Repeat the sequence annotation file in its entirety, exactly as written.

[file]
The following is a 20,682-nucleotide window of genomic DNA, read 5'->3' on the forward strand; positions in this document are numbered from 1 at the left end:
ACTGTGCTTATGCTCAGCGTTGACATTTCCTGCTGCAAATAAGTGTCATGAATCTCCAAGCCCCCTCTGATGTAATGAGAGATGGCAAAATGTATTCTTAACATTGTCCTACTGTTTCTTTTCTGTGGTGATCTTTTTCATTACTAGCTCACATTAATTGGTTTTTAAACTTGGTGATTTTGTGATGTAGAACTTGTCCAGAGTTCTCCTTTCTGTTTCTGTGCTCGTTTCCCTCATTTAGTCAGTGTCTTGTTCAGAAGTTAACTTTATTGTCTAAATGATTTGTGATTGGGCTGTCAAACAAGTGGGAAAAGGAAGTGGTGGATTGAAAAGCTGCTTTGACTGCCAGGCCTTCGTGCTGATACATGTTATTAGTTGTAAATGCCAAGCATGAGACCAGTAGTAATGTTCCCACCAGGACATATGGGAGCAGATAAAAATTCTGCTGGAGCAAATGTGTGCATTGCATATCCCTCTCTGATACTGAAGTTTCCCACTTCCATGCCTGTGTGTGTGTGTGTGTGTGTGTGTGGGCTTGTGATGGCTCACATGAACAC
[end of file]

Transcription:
The following is a 20,682-nucleotide window of genomic DNA, read 5'->3' on the forward strand; positions in this document are numbered from 1 at the left end:
ACTGTGCTTATGCTCAGCGTTGACATTTCCTGCTGCAAATAAGTGTCATGAATCTCCAAGCCCCCTCTGATGTAATGAGAGATGGCAAAATGTATTCTTAACATTGTCCTACTGTTTCTTTTCTGTGGTGATCTTTTTCATTACTAGCTCACATTAATTGGTTTTTAAACTTGGTGATTTTGTGATGTAGAACTTGTCCAGAGTTCTCCTTTCTGTTTCTGTGCTCGTTTCCCTCATTTAGTCAGTGTCTTGTTCAGAAGTTAACTTTATTGTCTAAATGATTTGTGATTGGGCTGTCAAACAAGTGGGAAAAGGAAGTGGTGGATTGAAAAGCTGCTTTGACTGCCAGGCCTTCGTGCTGATACATGTTATTAGTTGTAAATGCCAAGCATGAGACCAGTAGTAATGTTCCCACCAGGACATATGGGAGCAGATAAAAATTCTGCTGGAGCAAATGTGTGCATTGCATATCCCTCTCTGATACTGAAGTTTCCCACTTCCATGCCTGTGTGTGTGTGTGTGTGTGTGTGTGGGCTTGTGATGGCTCACATGAACAC